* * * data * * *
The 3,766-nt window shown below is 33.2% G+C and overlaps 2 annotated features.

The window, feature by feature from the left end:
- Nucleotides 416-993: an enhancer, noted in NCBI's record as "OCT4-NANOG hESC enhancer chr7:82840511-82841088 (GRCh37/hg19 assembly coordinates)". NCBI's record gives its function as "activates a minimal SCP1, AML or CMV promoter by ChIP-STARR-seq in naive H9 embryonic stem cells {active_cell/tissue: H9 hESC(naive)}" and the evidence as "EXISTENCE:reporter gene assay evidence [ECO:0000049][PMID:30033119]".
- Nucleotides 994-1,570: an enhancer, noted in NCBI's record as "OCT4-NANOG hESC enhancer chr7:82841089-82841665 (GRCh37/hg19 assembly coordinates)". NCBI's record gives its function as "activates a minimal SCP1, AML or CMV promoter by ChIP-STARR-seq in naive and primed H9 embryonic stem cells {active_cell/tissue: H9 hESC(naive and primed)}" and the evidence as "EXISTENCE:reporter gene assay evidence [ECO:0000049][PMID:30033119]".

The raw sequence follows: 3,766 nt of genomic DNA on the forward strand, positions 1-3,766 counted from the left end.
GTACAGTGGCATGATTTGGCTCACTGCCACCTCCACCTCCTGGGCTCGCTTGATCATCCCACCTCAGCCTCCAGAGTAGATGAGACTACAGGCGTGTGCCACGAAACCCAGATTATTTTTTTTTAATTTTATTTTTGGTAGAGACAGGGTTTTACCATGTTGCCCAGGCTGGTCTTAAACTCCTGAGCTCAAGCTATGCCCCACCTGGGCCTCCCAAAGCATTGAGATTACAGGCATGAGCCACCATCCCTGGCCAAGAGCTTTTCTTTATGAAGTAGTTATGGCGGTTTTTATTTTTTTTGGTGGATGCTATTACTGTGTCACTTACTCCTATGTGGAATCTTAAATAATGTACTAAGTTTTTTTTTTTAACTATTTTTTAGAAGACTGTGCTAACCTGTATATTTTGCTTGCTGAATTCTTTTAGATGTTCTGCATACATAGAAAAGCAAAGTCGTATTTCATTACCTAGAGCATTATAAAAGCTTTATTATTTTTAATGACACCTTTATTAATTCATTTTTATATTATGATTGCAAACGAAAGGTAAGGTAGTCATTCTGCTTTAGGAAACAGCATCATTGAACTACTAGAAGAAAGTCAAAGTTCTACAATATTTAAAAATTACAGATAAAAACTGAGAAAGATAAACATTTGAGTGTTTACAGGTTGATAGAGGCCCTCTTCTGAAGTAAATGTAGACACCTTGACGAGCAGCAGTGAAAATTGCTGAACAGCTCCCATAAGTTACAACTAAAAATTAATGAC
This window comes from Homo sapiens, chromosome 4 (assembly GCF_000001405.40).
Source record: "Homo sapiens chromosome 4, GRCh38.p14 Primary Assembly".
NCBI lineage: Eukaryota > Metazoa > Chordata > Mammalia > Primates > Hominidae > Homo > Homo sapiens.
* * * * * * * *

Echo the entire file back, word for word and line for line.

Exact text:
The 3,766-nt window shown below is 33.2% G+C and overlaps 2 annotated features.

The window, feature by feature from the left end:
- Nucleotides 416-993: an enhancer, noted in NCBI's record as "OCT4-NANOG hESC enhancer chr7:82840511-82841088 (GRCh37/hg19 assembly coordinates)". NCBI's record gives its function as "activates a minimal SCP1, AML or CMV promoter by ChIP-STARR-seq in naive H9 embryonic stem cells {active_cell/tissue: H9 hESC(naive)}" and the evidence as "EXISTENCE:reporter gene assay evidence [ECO:0000049][PMID:30033119]".
- Nucleotides 994-1,570: an enhancer, noted in NCBI's record as "OCT4-NANOG hESC enhancer chr7:82841089-82841665 (GRCh37/hg19 assembly coordinates)". NCBI's record gives its function as "activates a minimal SCP1, AML or CMV promoter by ChIP-STARR-seq in naive and primed H9 embryonic stem cells {active_cell/tissue: H9 hESC(naive and primed)}" and the evidence as "EXISTENCE:reporter gene assay evidence [ECO:0000049][PMID:30033119]".

The raw sequence follows: 3,766 nt of genomic DNA on the forward strand, positions 1-3,766 counted from the left end.
GTACAGTGGCATGATTTGGCTCACTGCCACCTCCACCTCCTGGGCTCGCTTGATCATCCCACCTCAGCCTCCAGAGTAGATGAGACTACAGGCGTGTGCCACGAAACCCAGATTATTTTTTTTTAATTTTATTTTTGGTAGAGACAGGGTTTTACCATGTTGCCCAGGCTGGTCTTAAACTCCTGAGCTCAAGCTATGCCCCACCTGGGCCTCCCAAAGCATTGAGATTACAGGCATGAGCCACCATCCCTGGCCAAGAGCTTTTCTTTATGAAGTAGTTATGGCGGTTTTTATTTTTTTTGGTGGATGCTATTACTGTGTCACTTACTCCTATGTGGAATCTTAAATAATGTACTAAGTTTTTTTTTTTAACTATTTTTTAGAAGACTGTGCTAACCTGTATATTTTGCTTGCTGAATTCTTTTAGATGTTCTGCATACATAGAAAAGCAAAGTCGTATTTCATTACCTAGAGCATTATAAAAGCTTTATTATTTTTAATGACACCTTTATTAATTCATTTTTATATTATGATTGCAAACGAAAGGTAAGGTAGTCATTCTGCTTTAGGAAACAGCATCATTGAACTACTAGAAGAAAGTCAAAGTTCTACAATATTTAAAAATTACAGATAAAAACTGAGAAAGATAAACATTTGAGTGTTTACAGGTTGATAGAGGCCCTCTTCTGAAGTAAATGTAGACACCTTGACGAGCAGCAGTGAAAATTGCTGAACAGCTCCCATAAGTTACAACTAAAAATTAATGAC
This window comes from Homo sapiens, chromosome 4 (assembly GCF_000001405.40).
Source record: "Homo sapiens chromosome 4, GRCh38.p14 Primary Assembly".
NCBI lineage: Eukaryota > Metazoa > Chordata > Mammalia > Primates > Hominidae > Homo > Homo sapiens.